where and are numbers, and and are distinct nonnegative integers and is a symbol which is called an indeterminate or, for historical reasons, a variable. In some contexts, the exponents and may be negative, in which case the monomial is a Laurent binomial.
More generally, a binomial may be written as:
Some examples of binomials are:
Operations on simple binomials
- The binomial can be factored as the product of two other binomials.
- This is a special case of the more general formula: .
- This can also be extended to when working over the complex numbers
- The product of a pair of linear binomials and is a trinomial:
- A binomial raised to the nth power, represented as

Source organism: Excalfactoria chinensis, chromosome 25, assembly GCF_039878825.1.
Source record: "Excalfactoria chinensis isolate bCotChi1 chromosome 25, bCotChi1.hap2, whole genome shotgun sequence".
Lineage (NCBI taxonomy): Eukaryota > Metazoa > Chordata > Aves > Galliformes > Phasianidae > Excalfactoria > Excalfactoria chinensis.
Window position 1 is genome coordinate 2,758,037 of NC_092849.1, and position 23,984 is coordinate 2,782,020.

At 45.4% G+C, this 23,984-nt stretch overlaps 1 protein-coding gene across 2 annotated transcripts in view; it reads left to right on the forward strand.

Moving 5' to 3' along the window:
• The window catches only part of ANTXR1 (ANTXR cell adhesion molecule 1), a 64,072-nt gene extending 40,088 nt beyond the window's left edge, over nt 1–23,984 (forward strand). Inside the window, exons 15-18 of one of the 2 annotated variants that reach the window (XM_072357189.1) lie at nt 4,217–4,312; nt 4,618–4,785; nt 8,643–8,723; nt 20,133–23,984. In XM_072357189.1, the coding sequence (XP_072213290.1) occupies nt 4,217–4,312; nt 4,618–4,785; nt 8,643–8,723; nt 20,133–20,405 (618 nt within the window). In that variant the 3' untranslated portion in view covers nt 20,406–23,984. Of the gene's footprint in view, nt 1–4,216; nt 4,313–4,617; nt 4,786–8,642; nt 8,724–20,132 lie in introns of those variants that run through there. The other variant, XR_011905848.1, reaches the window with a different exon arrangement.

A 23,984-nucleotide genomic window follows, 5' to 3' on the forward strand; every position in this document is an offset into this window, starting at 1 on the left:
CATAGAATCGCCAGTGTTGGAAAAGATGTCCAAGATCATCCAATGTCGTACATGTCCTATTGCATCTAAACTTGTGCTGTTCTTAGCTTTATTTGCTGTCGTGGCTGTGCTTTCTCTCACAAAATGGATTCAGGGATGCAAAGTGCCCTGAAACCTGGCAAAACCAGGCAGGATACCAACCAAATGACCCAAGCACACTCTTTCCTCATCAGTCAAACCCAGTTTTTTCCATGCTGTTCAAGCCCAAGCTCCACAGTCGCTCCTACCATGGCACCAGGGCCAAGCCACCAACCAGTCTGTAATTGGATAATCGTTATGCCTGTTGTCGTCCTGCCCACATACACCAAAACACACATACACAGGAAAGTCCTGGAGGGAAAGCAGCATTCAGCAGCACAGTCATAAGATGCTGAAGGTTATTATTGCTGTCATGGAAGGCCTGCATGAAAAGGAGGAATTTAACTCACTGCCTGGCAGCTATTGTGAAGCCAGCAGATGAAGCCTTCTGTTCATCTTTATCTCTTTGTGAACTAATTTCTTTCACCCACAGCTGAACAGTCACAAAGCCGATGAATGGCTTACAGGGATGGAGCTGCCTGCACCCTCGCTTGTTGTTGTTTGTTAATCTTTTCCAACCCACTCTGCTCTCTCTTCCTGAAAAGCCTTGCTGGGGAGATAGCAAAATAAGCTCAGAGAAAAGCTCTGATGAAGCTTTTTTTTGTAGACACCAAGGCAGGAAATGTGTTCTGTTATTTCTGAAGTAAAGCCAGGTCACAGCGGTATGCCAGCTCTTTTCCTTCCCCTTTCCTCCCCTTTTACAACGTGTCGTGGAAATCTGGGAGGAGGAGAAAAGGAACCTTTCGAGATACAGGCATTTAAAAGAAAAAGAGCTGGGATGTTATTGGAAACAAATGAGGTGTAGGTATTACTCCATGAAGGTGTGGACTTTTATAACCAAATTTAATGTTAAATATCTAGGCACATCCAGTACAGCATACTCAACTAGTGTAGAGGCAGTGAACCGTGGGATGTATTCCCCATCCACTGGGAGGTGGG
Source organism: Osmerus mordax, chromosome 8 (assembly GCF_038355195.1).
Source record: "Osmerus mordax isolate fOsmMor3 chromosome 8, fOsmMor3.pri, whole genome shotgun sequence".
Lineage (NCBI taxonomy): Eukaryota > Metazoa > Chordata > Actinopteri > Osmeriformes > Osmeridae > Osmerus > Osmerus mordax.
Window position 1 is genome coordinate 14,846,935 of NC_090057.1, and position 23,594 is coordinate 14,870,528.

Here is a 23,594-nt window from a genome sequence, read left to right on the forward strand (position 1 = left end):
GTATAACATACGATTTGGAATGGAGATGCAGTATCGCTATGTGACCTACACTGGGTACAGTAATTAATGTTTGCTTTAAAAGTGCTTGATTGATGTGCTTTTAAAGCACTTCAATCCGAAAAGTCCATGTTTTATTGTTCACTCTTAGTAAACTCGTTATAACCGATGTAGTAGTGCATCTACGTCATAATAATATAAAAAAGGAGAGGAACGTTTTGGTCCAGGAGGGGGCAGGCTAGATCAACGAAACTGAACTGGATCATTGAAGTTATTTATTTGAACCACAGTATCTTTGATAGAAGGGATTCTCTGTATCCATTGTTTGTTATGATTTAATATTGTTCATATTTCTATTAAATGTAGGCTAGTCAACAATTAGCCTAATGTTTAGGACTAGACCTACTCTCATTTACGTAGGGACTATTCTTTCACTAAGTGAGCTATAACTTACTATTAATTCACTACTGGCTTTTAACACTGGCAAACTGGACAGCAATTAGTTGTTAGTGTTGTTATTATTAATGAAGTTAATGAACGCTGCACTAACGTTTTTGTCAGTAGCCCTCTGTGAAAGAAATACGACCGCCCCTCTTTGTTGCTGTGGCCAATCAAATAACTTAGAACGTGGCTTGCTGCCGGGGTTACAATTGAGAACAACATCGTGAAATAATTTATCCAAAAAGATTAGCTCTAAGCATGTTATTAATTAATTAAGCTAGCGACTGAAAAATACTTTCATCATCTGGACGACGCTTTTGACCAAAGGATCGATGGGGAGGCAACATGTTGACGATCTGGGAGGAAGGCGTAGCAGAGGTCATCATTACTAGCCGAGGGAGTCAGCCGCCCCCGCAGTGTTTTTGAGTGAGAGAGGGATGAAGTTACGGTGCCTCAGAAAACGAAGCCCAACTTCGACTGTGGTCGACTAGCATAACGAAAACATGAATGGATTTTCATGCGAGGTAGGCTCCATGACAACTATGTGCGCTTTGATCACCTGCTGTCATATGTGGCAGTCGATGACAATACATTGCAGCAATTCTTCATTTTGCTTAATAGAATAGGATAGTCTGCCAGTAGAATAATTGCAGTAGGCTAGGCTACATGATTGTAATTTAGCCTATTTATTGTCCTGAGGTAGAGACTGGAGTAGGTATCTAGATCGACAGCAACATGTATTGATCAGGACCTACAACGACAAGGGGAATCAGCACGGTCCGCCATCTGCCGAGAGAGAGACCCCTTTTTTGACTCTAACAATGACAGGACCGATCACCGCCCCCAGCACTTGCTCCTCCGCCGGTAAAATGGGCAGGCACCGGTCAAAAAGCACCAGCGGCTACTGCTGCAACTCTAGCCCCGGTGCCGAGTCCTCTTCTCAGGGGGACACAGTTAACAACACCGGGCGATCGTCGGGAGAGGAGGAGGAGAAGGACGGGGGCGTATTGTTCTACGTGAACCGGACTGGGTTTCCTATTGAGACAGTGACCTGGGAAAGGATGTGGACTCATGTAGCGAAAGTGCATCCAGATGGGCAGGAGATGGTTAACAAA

- can be expanded by means of the binomial theorem or, equivalently, using Pascal's triangle. For example, the square of the binomial is equal to the sum of the squares of the two terms and twice the product of the terms, that is . The numbers (1,2,1) appearing as multipliers for the terms in this expansion are binomial coefficients two rows down from the top of Pascal's triangle. The expansion of the nth power uses the numbers n rows down from the top of the triangle.
- An application of above formula for the square of a binomial is the "(m,n)-formula" for generating Pythagorean triples: for m < n, let , , , then .
- Binomials that are sums or differences of cubes can be factored into lower-order polynomials as follows:
- Completing the square
- Binomial distribution
- Binomial-QMF (Daubechies Wavelet Filters)
- The list of factorial and binomial topics contains a large number of related links.
- L. Bostock and S. Chandler (1978). Pure Mathematics 1. ISBN 0-85950-092-6. pp. 36
- Hazewinkel, Michiel, ed. (2001), "Binomial", Encyclopedia of Mathematics, Springer, ISBN 978-1-55608-010-4